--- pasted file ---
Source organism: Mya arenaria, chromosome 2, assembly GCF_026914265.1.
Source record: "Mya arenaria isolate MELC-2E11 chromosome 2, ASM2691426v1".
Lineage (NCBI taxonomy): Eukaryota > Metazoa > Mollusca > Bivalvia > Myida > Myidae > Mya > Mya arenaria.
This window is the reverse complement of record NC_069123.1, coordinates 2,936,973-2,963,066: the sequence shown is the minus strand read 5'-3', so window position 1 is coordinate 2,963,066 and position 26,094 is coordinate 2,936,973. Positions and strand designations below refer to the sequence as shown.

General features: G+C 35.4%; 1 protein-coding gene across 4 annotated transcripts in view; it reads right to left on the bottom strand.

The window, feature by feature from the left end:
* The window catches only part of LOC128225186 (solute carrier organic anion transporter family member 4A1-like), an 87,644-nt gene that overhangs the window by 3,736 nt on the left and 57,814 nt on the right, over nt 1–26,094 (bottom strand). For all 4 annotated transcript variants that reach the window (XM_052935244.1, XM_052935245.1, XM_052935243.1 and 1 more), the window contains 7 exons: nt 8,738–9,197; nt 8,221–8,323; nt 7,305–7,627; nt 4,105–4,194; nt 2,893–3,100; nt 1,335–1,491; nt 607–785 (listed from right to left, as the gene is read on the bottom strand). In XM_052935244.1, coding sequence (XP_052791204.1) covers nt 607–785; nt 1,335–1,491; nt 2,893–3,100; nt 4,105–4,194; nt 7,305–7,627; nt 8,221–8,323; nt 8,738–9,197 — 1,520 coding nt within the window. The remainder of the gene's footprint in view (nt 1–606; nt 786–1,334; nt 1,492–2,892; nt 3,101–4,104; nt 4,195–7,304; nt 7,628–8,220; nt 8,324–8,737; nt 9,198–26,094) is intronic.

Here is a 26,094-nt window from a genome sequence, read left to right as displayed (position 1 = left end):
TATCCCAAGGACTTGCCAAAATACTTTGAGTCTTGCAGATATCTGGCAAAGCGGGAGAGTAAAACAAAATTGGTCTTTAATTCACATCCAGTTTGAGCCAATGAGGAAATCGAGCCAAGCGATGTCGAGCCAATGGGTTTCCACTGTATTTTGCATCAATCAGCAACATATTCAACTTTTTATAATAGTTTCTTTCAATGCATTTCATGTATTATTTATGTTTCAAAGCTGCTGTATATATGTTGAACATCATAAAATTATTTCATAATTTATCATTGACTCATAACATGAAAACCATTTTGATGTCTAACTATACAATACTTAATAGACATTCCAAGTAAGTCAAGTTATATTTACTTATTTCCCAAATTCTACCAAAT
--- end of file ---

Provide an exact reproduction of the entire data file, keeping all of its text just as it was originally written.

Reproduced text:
Source organism: Mya arenaria, chromosome 2, assembly GCF_026914265.1.
Source record: "Mya arenaria isolate MELC-2E11 chromosome 2, ASM2691426v1".
Lineage (NCBI taxonomy): Eukaryota > Metazoa > Mollusca > Bivalvia > Myida > Myidae > Mya > Mya arenaria.
This window is the reverse complement of record NC_069123.1, coordinates 2,936,973-2,963,066: the sequence shown is the minus strand read 5'-3', so window position 1 is coordinate 2,963,066 and position 26,094 is coordinate 2,936,973. Positions and strand designations below refer to the sequence as shown.

General features: G+C 35.4%; 1 protein-coding gene across 4 annotated transcripts in view; it reads right to left on the bottom strand.

The window, feature by feature from the left end:
* The window catches only part of LOC128225186 (solute carrier organic anion transporter family member 4A1-like), an 87,644-nt gene that overhangs the window by 3,736 nt on the left and 57,814 nt on the right, over nt 1–26,094 (bottom strand). For all 4 annotated transcript variants that reach the window (XM_052935244.1, XM_052935245.1, XM_052935243.1 and 1 more), the window contains 7 exons: nt 8,738–9,197; nt 8,221–8,323; nt 7,305–7,627; nt 4,105–4,194; nt 2,893–3,100; nt 1,335–1,491; nt 607–785 (listed from right to left, as the gene is read on the bottom strand). In XM_052935244.1, coding sequence (XP_052791204.1) covers nt 607–785; nt 1,335–1,491; nt 2,893–3,100; nt 4,105–4,194; nt 7,305–7,627; nt 8,221–8,323; nt 8,738–9,197 — 1,520 coding nt within the window. The remainder of the gene's footprint in view (nt 1–606; nt 786–1,334; nt 1,492–2,892; nt 3,101–4,104; nt 4,195–7,304; nt 7,628–8,220; nt 8,324–8,737; nt 9,198–26,094) is intronic.

Here is a 26,094-nt window from a genome sequence, read left to right as displayed (position 1 = left end):
TATCCCAAGGACTTGCCAAAATACTTTGAGTCTTGCAGATATCTGGCAAAGCGGGAGAGTAAAACAAAATTGGTCTTTAATTCACATCCAGTTTGAGCCAATGAGGAAATCGAGCCAAGCGATGTCGAGCCAATGGGTTTCCACTGTATTTTGCATCAATCAGCAACATATTCAACTTTTTATAATAGTTTCTTTCAATGCATTTCATGTATTATTTATGTTTCAAAGCTGCTGTATATATGTTGAACATCATAAAATTATTTCATAATTTATCATTGACTCATAACATGAAAACCATTTTGATGTCTAACTATACAATACTTAATAGACATTCCAAGTAAGTCAAGTTATATTTACTTATTTCCCAAATTCTACCAAAT